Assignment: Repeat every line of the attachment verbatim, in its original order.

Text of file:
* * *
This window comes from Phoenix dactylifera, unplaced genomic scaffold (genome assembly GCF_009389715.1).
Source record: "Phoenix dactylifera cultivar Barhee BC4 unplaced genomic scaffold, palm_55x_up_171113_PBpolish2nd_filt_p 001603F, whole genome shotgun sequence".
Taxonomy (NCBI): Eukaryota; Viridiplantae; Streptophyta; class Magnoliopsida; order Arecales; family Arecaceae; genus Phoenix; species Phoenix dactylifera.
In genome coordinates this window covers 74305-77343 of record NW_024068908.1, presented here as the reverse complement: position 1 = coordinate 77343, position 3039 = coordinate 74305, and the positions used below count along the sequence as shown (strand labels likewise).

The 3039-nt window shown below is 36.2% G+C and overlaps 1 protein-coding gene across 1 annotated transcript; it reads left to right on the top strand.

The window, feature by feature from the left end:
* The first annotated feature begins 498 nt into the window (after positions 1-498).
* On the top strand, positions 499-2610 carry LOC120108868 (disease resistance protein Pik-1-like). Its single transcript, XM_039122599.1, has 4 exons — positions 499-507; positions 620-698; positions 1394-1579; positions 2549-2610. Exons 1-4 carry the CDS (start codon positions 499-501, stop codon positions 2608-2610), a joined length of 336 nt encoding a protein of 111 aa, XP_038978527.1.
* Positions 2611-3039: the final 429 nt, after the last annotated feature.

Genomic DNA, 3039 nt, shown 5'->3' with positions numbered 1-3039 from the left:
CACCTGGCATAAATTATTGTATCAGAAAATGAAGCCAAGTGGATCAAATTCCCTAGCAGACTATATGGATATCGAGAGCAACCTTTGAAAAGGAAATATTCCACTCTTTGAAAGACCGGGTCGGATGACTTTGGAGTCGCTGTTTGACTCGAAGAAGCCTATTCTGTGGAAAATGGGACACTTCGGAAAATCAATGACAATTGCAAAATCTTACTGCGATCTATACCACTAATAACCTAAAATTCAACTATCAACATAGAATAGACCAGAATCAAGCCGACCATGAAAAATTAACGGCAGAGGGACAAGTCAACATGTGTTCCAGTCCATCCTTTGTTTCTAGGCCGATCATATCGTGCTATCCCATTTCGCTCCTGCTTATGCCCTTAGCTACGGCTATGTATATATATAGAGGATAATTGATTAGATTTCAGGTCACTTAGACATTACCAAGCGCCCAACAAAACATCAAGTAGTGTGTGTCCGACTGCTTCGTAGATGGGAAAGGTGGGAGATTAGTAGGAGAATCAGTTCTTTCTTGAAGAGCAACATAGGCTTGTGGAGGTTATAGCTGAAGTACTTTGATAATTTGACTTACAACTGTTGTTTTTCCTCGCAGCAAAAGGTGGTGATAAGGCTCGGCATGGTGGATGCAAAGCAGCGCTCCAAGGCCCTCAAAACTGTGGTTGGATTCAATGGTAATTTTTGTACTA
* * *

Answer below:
This window comes from Phoenix dactylifera, unplaced genomic scaffold (genome assembly GCF_009389715.1).
Source record: "Phoenix dactylifera cultivar Barhee BC4 unplaced genomic scaffold, palm_55x_up_171113_PBpolish2nd_filt_p 001603F, whole genome shotgun sequence".
Taxonomy (NCBI): Eukaryota; Viridiplantae; Streptophyta; class Magnoliopsida; order Arecales; family Arecaceae; genus Phoenix; species Phoenix dactylifera.
In genome coordinates this window covers 74305-77343 of record NW_024068908.1, presented here as the reverse complement: position 1 = coordinate 77343, position 3039 = coordinate 74305, and the positions used below count along the sequence as shown (strand labels likewise).

The 3039-nt window shown below is 36.2% G+C and overlaps 1 protein-coding gene across 1 annotated transcript; it reads left to right on the top strand.

The window, feature by feature from the left end:
* The first annotated feature begins 498 nt into the window (after positions 1-498).
* On the top strand, positions 499-2610 carry LOC120108868 (disease resistance protein Pik-1-like). Its single transcript, XM_039122599.1, has 4 exons — positions 499-507; positions 620-698; positions 1394-1579; positions 2549-2610. Exons 1-4 carry the CDS (start codon positions 499-501, stop codon positions 2608-2610), a joined length of 336 nt encoding a protein of 111 aa, XP_038978527.1.
* Positions 2611-3039: the final 429 nt, after the last annotated feature.

Genomic DNA, 3039 nt, shown 5'->3' with positions numbered 1-3039 from the left:
CACCTGGCATAAATTATTGTATCAGAAAATGAAGCCAAGTGGATCAAATTCCCTAGCAGACTATATGGATATCGAGAGCAACCTTTGAAAAGGAAATATTCCACTCTTTGAAAGACCGGGTCGGATGACTTTGGAGTCGCTGTTTGACTCGAAGAAGCCTATTCTGTGGAAAATGGGACACTTCGGAAAATCAATGACAATTGCAAAATCTTACTGCGATCTATACCACTAATAACCTAAAATTCAACTATCAACATAGAATAGACCAGAATCAAGCCGACCATGAAAAATTAACGGCAGAGGGACAAGTCAACATGTGTTCCAGTCCATCCTTTGTTTCTAGGCCGATCATATCGTGCTATCCCATTTCGCTCCTGCTTATGCCCTTAGCTACGGCTATGTATATATATAGAGGATAATTGATTAGATTTCAGGTCACTTAGACATTACCAAGCGCCCAACAAAACATCAAGTAGTGTGTGTCCGACTGCTTCGTAGATGGGAAAGGTGGGAGATTAGTAGGAGAATCAGTTCTTTCTTGAAGAGCAACATAGGCTTGTGGAGGTTATAGCTGAAGTACTTTGATAATTTGACTTACAACTGTTGTTTTTCCTCGCAGCAAAAGGTGGTGATAAGGCTCGGCATGGTGGATGCAAAGCAGCGCTCCAAGGCCCTCAAAACTGTGGTTGGATTCAATGGTAATTTTTGTACTA